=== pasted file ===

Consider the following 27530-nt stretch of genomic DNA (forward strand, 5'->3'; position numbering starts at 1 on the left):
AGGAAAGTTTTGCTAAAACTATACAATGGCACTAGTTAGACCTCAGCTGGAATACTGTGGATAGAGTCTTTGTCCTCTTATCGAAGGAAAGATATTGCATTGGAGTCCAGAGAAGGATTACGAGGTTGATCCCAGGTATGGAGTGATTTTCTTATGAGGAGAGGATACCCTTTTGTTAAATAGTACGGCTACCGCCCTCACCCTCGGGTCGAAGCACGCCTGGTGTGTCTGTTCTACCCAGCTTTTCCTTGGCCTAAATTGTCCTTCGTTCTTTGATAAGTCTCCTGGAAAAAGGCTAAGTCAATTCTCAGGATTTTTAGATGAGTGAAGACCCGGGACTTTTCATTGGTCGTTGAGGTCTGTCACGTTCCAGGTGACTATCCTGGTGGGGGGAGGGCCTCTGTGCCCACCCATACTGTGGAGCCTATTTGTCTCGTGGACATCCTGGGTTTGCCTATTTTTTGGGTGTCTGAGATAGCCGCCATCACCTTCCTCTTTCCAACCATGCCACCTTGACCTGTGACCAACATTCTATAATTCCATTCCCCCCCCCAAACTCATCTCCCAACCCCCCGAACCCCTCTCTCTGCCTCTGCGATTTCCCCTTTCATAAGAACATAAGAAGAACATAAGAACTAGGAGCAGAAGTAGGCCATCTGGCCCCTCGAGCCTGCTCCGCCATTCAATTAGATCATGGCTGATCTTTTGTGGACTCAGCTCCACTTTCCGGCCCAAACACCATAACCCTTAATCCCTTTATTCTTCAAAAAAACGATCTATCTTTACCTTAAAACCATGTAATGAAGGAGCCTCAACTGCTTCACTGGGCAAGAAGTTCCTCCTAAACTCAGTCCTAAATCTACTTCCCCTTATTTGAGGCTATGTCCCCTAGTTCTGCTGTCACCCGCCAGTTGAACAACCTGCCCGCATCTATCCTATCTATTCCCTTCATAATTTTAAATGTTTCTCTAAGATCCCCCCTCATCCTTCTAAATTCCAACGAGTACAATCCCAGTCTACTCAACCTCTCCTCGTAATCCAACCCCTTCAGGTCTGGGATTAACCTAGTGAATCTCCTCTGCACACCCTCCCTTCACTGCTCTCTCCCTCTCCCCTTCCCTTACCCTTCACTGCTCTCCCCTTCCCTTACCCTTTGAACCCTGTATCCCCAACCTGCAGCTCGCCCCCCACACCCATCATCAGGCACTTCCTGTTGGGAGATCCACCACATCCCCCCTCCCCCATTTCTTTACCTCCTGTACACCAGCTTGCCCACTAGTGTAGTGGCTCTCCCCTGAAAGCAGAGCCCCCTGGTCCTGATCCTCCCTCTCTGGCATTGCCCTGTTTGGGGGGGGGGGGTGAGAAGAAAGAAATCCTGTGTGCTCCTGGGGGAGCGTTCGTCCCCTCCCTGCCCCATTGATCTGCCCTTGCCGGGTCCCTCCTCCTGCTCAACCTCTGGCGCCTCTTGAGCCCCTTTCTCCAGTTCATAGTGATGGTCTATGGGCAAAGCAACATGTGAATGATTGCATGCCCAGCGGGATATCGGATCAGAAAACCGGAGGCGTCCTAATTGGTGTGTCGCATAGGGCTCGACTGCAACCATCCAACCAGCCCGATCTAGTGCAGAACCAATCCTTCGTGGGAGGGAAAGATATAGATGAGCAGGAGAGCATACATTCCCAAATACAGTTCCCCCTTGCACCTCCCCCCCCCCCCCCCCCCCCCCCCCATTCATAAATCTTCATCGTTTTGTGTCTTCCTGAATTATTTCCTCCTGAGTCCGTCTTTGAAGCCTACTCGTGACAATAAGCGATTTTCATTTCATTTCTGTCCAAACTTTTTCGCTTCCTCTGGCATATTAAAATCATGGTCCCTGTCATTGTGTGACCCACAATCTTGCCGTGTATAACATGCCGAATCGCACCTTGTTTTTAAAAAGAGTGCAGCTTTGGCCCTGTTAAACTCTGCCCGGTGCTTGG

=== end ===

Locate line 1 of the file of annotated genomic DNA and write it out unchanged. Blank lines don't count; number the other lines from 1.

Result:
Consider the following 27530-nt stretch of genomic DNA (forward strand, 5'->3'; position numbering starts at 1 on the left):